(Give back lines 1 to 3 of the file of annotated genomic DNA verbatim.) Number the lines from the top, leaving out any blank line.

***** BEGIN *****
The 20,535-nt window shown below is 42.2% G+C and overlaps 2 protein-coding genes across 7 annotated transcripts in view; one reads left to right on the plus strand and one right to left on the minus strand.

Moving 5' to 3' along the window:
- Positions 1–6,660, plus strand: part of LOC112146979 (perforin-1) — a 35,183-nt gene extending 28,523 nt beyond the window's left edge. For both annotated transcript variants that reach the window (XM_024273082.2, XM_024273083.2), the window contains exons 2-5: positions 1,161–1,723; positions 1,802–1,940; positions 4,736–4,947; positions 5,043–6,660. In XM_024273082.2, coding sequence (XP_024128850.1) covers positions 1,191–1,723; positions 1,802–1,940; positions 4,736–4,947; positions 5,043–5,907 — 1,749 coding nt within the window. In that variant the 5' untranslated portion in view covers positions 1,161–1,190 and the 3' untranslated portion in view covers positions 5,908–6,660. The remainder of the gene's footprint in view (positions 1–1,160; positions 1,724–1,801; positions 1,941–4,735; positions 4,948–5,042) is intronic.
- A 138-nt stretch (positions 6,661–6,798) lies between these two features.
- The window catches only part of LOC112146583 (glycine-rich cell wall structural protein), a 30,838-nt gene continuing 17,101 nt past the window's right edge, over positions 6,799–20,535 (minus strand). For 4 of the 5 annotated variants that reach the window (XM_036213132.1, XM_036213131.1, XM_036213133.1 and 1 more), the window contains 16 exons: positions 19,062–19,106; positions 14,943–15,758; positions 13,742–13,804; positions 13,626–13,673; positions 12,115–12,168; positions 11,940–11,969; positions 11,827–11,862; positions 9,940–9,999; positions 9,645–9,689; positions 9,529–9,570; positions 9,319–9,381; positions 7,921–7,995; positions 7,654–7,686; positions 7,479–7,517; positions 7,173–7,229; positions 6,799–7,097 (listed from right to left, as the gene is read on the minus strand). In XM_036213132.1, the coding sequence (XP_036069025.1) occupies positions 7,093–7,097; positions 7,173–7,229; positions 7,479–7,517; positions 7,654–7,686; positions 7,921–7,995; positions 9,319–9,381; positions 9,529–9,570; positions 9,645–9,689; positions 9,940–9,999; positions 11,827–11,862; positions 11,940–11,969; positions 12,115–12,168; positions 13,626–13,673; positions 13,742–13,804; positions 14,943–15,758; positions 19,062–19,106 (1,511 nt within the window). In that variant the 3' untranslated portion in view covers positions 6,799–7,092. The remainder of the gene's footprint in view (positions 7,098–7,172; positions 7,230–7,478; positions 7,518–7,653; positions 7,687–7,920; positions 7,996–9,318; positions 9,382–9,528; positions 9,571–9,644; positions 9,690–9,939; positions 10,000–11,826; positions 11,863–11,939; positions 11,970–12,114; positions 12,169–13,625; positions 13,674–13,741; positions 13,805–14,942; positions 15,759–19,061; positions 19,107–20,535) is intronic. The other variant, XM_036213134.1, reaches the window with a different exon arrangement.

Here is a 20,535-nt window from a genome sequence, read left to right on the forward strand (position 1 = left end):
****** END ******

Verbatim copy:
The 20,535-nt window shown below is 42.2% G+C and overlaps 2 protein-coding genes across 7 annotated transcripts in view; one reads left to right on the plus strand and one right to left on the minus strand.

Moving 5' to 3' along the window:
- Positions 1–6,660, plus strand: part of LOC112146979 (perforin-1) — a 35,183-nt gene extending 28,523 nt beyond the window's left edge. For both annotated transcript variants that reach the window (XM_024273082.2, XM_024273083.2), the window contains exons 2-5: positions 1,161–1,723; positions 1,802–1,940; positions 4,736–4,947; positions 5,043–6,660. In XM_024273082.2, coding sequence (XP_024128850.1) covers positions 1,191–1,723; positions 1,802–1,940; positions 4,736–4,947; positions 5,043–5,907 — 1,749 coding nt within the window. In that variant the 5' untranslated portion in view covers positions 1,161–1,190 and the 3' untranslated portion in view covers positions 5,908–6,660. The remainder of the gene's footprint in view (positions 1–1,160; positions 1,724–1,801; positions 1,941–4,735; positions 4,948–5,042) is intronic.